- May 25, 2002
- Professional Status
- Certified Residential Appraiser
You Can Almost Hear It Pop
There is hope that young consumers from rapidly growing developing economies can fill the void left by weakness in American consumers. Don’t count on it. American consumers spent close to $9.5 trillion over the last year. Chinese consumers spent around $1 trillion and Indians spent $650 billion. It is almost mathematically impossible for China and India to offset a pullback in American consumption.
America’s central bank has mismanaged the biggest risk of our times. Ever since the equity bubble began forming in the late 1990s, the Federal Reserve has been ignoring, if not condoning, excesses in asset markets. That negligence has allowed the United States to lurch from bubble to bubble.
Fixated on the narrow “core inflation” rate, which excludes the necessities of food and energy, the Fed has ignored new and powerful linkages that have developed between economic activity and increasingly risky financial markets.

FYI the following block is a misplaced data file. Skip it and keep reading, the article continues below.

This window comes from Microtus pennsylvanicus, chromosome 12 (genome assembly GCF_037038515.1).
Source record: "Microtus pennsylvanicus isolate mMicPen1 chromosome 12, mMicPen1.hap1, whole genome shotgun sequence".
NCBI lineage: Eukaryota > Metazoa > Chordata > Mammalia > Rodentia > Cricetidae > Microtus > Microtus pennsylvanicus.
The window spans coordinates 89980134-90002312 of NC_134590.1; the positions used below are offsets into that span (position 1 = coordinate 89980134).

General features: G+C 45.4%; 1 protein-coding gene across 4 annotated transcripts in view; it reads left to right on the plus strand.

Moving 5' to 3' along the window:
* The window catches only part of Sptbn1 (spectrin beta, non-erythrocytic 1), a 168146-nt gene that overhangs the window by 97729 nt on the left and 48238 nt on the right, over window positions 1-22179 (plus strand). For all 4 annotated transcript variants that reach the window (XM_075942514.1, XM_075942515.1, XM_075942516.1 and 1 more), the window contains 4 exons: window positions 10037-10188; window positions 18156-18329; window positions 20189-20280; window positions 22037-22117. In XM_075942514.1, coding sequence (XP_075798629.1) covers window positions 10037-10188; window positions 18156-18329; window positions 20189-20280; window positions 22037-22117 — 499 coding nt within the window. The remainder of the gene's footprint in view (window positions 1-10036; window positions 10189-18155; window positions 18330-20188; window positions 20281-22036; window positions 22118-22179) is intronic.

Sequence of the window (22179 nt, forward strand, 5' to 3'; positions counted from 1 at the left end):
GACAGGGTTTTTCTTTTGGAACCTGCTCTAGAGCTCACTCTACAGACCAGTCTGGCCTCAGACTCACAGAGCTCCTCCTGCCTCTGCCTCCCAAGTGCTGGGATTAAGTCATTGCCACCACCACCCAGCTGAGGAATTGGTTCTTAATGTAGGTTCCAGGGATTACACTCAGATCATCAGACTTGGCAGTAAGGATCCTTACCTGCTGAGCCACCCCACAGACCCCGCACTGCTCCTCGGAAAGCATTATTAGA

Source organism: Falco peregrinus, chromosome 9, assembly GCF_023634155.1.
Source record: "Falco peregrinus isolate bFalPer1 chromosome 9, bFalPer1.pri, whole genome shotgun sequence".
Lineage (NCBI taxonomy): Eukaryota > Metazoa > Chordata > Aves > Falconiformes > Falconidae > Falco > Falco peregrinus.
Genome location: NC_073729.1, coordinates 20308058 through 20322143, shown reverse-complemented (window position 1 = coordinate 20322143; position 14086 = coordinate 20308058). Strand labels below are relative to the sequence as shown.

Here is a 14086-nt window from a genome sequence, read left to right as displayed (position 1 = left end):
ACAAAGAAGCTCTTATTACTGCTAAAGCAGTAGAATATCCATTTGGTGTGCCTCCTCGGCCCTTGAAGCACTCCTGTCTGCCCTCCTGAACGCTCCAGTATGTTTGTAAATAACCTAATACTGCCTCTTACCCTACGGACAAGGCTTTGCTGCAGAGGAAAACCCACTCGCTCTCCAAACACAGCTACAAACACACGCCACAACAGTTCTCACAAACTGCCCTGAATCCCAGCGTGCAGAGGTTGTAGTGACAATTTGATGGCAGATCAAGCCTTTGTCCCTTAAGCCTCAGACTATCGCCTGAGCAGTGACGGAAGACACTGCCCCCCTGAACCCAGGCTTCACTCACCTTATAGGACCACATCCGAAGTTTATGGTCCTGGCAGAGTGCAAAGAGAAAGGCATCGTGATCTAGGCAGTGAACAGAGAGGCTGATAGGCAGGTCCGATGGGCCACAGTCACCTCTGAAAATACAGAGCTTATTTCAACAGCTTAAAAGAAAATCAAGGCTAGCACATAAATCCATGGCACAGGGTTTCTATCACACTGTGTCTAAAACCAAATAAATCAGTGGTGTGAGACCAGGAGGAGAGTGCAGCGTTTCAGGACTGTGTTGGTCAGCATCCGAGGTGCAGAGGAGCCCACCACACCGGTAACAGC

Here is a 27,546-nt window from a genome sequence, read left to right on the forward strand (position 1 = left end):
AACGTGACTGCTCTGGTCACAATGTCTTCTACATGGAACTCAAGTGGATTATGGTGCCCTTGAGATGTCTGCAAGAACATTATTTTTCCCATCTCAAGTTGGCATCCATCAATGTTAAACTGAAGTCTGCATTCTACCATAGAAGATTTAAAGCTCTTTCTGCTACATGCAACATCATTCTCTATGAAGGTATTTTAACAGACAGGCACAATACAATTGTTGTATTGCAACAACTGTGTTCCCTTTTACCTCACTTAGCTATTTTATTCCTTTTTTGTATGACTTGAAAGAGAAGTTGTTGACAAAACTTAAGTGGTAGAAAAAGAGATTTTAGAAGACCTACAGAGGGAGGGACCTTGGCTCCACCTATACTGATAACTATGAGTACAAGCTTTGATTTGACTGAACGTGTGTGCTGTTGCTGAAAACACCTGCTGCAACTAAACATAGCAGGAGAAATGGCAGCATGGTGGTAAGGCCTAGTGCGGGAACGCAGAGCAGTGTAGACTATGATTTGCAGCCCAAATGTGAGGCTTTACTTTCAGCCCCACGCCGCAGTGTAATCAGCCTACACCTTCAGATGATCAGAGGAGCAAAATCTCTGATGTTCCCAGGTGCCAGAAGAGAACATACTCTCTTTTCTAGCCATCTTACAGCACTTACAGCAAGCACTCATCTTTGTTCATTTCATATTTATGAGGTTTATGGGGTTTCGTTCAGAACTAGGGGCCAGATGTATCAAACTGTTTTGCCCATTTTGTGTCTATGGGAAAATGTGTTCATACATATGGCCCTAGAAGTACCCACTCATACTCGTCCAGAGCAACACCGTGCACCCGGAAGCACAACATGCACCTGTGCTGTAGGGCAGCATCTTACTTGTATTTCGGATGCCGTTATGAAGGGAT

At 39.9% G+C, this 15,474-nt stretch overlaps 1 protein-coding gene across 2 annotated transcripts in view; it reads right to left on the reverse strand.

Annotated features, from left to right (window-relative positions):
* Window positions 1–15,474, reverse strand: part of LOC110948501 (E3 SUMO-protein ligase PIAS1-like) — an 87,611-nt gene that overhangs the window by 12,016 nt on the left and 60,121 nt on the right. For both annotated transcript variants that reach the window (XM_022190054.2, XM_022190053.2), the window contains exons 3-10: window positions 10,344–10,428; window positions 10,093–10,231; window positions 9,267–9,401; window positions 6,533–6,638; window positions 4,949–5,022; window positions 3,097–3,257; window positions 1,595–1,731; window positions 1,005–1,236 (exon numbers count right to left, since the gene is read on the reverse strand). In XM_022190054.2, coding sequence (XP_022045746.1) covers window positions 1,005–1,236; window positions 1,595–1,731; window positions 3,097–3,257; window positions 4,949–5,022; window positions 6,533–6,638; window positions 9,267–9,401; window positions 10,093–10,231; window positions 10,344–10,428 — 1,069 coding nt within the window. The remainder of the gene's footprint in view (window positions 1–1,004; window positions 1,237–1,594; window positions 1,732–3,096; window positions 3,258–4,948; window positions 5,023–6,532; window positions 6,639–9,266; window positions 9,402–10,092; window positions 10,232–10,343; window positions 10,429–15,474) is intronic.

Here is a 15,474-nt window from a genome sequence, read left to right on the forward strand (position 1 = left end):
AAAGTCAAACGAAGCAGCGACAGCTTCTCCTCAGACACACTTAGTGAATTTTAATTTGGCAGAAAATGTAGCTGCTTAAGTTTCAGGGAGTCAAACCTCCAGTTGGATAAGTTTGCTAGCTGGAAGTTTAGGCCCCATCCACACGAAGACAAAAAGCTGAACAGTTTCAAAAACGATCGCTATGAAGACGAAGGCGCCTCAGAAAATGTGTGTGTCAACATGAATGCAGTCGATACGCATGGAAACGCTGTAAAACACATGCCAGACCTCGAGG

Over time, America’s bubbles have gotten bigger, as have the segments of the real economy they have infected. The Fed needs to rethink its reckless, bubble-prone policy. Once the current crisis subsides, the economy will require the tight money of higher interest rates — the only hope America has for breaking the lethal chain of endless asset bubbles.